Organization's Embossed Seal
Benjamin Sumner (1737-1815) was born and married in Hebron, CT, and later moved with his family to become one of the earliest settlers of Claremont, Sullivan Country, NH. He served many civic positions in Claremont including Selectman, town clerk, Town Meeting Moderator, legislative representative, and civil magistrate.
John Avery Jr served as the Secretary of State of Massachusetts from the adoption of the Massachusetts State Constitution in 1780 until his death in 1806. He was a Boston merchant, distiller and colonial rights activist. . John Avery, Jr. (1786), of Boston, son of John and Mary Avery, was born Sept. 2, 1739. His father was a justice in Boston. John, Jr. (1786), graduated at Harvard College in 1759. He was published to marry (1) Miss Mary Gushing, March 23, 1769, and (2) Harriet Williams, March 21,1799. He was a member of the West Church, and held the office of deacon. Oct. 25, 1774, he was one of the ten persons added to the committee " to consider of Ways & Means for employing the poor Sufferers by the operation of the Boston Port Bill, so called." In 178o, he succeeded Samuel Adams as secretary of the Commonwealth of Massachusetts, and held that office until his decease. He was also secretary of the Massachusetts Humane Society, and was buried on the day of its semi-annual meeting. Their orator, in the midst of his discourse, alluded to the funeral knell which called them to pay their respects to their worthy officer, " an early, active, and important member of the society." Sept. 21, 1793, he was recording secretary of the Massachusetts Society for the Promotion of Agriculture. He resided on " Newbury Street, corner Sheaf's lane," now corner Washington and Avery streets. He died at Boston, June 7, 1806, aged sixty-seven years. " Died on Saturday last, John Avery Esq.  Secretary of the Commonwealth of Massachusetts aged 67 years. " The two Houses of the Legislature, after an expression of their grief for the loss which the public has sustained in the recent demise of the late Secretary of the Commonwealth, Voted unanimously to attend his funeral and to invite Gov. Strong, Lieut Gov. Robbins and the Honorable Council to attend the same." The formation of the funeral procession is then given in detail, and the article concludes as follows : -- " In all the political changes which have taken place in Massachusetts since the adoption of the present constitution in 178o, such has been the sense of all parties of the rectitude and ability with which Mr. Avery  has discharged all the duties of Secretary of State that, if our memory serves us, in all that period he has been annually unanimously elected to that office. In all the social and domestic duties, he was a man of superior excellence."1 John Avery, Jr. (1786). AUTHORITY: Boston Records.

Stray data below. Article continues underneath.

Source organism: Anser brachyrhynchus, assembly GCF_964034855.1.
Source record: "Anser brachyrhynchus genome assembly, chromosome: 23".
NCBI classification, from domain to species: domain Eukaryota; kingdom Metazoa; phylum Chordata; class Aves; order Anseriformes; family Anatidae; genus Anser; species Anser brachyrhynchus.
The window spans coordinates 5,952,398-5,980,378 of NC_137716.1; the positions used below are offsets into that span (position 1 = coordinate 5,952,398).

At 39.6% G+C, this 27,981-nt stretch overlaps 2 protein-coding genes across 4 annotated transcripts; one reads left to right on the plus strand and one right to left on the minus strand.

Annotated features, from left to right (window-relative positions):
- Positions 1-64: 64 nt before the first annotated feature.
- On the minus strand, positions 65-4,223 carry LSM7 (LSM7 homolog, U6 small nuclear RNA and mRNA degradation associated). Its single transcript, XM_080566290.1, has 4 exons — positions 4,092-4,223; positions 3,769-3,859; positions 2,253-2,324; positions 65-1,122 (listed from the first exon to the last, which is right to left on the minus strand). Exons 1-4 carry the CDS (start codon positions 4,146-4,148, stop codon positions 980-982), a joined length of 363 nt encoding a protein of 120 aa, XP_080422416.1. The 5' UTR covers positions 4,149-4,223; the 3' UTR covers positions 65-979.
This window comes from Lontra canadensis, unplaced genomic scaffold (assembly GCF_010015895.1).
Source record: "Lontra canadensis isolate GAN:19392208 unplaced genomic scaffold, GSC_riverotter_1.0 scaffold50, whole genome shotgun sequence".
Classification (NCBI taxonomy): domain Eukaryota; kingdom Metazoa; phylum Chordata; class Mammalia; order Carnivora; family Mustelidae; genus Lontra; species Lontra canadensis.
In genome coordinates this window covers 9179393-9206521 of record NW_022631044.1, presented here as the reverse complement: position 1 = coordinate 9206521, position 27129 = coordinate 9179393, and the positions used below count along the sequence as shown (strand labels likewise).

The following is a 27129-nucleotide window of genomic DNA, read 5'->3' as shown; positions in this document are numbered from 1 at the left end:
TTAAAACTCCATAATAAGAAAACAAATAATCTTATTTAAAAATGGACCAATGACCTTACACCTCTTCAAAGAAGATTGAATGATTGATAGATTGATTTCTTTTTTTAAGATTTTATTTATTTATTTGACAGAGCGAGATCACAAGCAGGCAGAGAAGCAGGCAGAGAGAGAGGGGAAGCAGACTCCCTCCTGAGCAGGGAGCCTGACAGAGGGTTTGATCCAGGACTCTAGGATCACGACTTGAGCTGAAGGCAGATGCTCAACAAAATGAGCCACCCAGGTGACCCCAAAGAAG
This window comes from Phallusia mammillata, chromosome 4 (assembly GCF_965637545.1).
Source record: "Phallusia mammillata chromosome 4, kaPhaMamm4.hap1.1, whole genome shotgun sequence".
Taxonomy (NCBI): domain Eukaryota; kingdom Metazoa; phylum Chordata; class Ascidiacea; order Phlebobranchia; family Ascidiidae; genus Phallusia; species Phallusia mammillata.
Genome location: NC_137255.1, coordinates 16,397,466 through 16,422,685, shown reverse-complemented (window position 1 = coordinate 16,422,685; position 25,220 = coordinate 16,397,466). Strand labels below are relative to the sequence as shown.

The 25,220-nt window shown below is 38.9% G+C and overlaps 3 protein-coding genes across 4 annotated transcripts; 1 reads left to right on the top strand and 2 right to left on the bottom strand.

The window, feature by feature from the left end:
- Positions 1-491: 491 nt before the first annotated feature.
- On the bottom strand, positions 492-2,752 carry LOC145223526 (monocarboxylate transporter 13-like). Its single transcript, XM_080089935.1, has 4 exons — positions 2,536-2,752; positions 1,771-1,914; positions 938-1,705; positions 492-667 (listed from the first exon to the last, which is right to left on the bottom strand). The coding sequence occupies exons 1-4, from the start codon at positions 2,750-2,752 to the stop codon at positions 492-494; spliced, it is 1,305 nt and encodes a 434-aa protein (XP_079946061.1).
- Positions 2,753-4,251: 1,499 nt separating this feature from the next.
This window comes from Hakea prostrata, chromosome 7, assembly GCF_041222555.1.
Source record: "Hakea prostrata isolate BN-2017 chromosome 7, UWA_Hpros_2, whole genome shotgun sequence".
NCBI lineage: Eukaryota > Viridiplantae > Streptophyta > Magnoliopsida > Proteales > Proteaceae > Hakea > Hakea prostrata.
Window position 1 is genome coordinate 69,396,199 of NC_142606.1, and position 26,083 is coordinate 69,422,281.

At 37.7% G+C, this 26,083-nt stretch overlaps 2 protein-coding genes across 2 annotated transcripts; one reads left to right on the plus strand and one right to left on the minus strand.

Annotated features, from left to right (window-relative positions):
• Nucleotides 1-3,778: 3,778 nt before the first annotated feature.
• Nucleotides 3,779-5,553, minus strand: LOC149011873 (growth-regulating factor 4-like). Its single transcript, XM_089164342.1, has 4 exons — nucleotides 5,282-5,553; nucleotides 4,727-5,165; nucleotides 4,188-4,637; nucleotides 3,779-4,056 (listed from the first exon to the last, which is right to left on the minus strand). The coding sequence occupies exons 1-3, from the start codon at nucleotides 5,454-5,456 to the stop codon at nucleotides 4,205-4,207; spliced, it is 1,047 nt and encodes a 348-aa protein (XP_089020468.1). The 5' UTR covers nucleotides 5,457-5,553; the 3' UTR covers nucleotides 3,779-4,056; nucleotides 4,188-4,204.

Thomas Russell son of James and Katherine Russell, was born in Charlestown, Mass., April 7, 1749; died in Boston, April 8, 1796. Thomas was one of the first who engaged in the trade with Russia, at the close of the revolutionary war. In the year 1788 he was chosen a Representative of the town of Boston to the General Court, and the same year he was chosen a Delegate to the convention for deliberating on the adoption of the Federal Constitution. In the year 1789 he was elected into the Council of the Commonwealth He was of an old Charlestown family,--(if anything relating to families can be called old in this country, especially in reference to the middle of the last century,) and resided there a part of the year till his death. This estimable gentleman was regarded, in his day, as standing at the head of the merchants of Boston. He lived at the corner of Summer and Arch streets. According to the fashion of the day, he generally appeared on ' Change in full dress ; which implied at that time, for elderly persons, usually a coat of some light colored cloth, small clothes, diamond or paste buckles at the knee and in the shoes, silk stockings, powdered hair, and a cocked hat ; in cold weather a scarlet cloak. A scarlet cloak and a white head were, in the last century, to be seen at the end of every pew in some of the Boston churches. In the latter part of his life, Mr. Russell built the stately mansion in Charlestown, near the old bridge. Though living on the bank of Charles river, on great occasions, before the bridge was built, his family drove to town in a coach drawn by four black horses, through Cambridge, Brighton, and Roxbury. Mr. Russell, at his decease in 1796, is supposed to have left the largest property which had at that time been accumulated in New England. . Warren, John Eulogy on the Honourable Thomas Russell Boston 1796 Warren, John. An eulogy on the Honourable Thomas Russell, Esq. late president of the Society for Propagating the Gospel among the Indians and others in North America; the Humane Society of the Commonwealth of Massachusetts; the Agricultural Society; the Society for the Advice of Immigrants; the Boston Chamber of Commerce; and the National Bank in Boston. Who died at Boston, April 8, 1796. Delivered May 4, 1796, before the several society's to which he belonged.